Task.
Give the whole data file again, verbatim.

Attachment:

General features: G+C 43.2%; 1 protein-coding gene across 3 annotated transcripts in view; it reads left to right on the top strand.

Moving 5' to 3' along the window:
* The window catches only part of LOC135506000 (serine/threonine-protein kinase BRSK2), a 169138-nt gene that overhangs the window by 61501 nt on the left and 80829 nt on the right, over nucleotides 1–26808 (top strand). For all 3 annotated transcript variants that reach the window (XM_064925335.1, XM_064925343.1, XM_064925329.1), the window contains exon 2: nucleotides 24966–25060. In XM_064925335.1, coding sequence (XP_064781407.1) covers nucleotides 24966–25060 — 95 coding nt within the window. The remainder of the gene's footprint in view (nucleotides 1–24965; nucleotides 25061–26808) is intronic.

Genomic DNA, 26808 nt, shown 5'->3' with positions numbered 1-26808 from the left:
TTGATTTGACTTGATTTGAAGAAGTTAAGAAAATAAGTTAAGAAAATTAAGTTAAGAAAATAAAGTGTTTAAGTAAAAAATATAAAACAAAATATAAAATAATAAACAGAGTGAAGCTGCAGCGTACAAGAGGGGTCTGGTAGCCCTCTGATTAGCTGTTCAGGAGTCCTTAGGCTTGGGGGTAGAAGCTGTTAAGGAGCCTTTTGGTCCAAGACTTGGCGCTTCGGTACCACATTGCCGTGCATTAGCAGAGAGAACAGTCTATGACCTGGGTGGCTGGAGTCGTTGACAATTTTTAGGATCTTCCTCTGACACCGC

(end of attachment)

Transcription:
General features: G+C 43.2%; 1 protein-coding gene across 3 annotated transcripts in view; it reads left to right on the top strand.

Moving 5' to 3' along the window:
* The window catches only part of LOC135506000 (serine/threonine-protein kinase BRSK2), a 169138-nt gene that overhangs the window by 61501 nt on the left and 80829 nt on the right, over nucleotides 1–26808 (top strand). For all 3 annotated transcript variants that reach the window (XM_064925335.1, XM_064925343.1, XM_064925329.1), the window contains exon 2: nucleotides 24966–25060. In XM_064925335.1, coding sequence (XP_064781407.1) covers nucleotides 24966–25060 — 95 coding nt within the window. The remainder of the gene's footprint in view (nucleotides 1–24965; nucleotides 25061–26808) is intronic.

Genomic DNA, 26808 nt, shown 5'->3' with positions numbered 1-26808 from the left:
TTGATTTGACTTGATTTGAAGAAGTTAAGAAAATAAGTTAAGAAAATTAAGTTAAGAAAATAAAGTGTTTAAGTAAAAAATATAAAACAAAATATAAAATAATAAACAGAGTGAAGCTGCAGCGTACAAGAGGGGTCTGGTAGCCCTCTGATTAGCTGTTCAGGAGTCCTTAGGCTTGGGGGTAGAAGCTGTTAAGGAGCCTTTTGGTCCAAGACTTGGCGCTTCGGTACCACATTGCCGTGCATTAGCAGAGAGAACAGTCTATGACCTGGGTGGCTGGAGTCGTTGACAATTTTTAGGATCTTCCTCTGACACCGC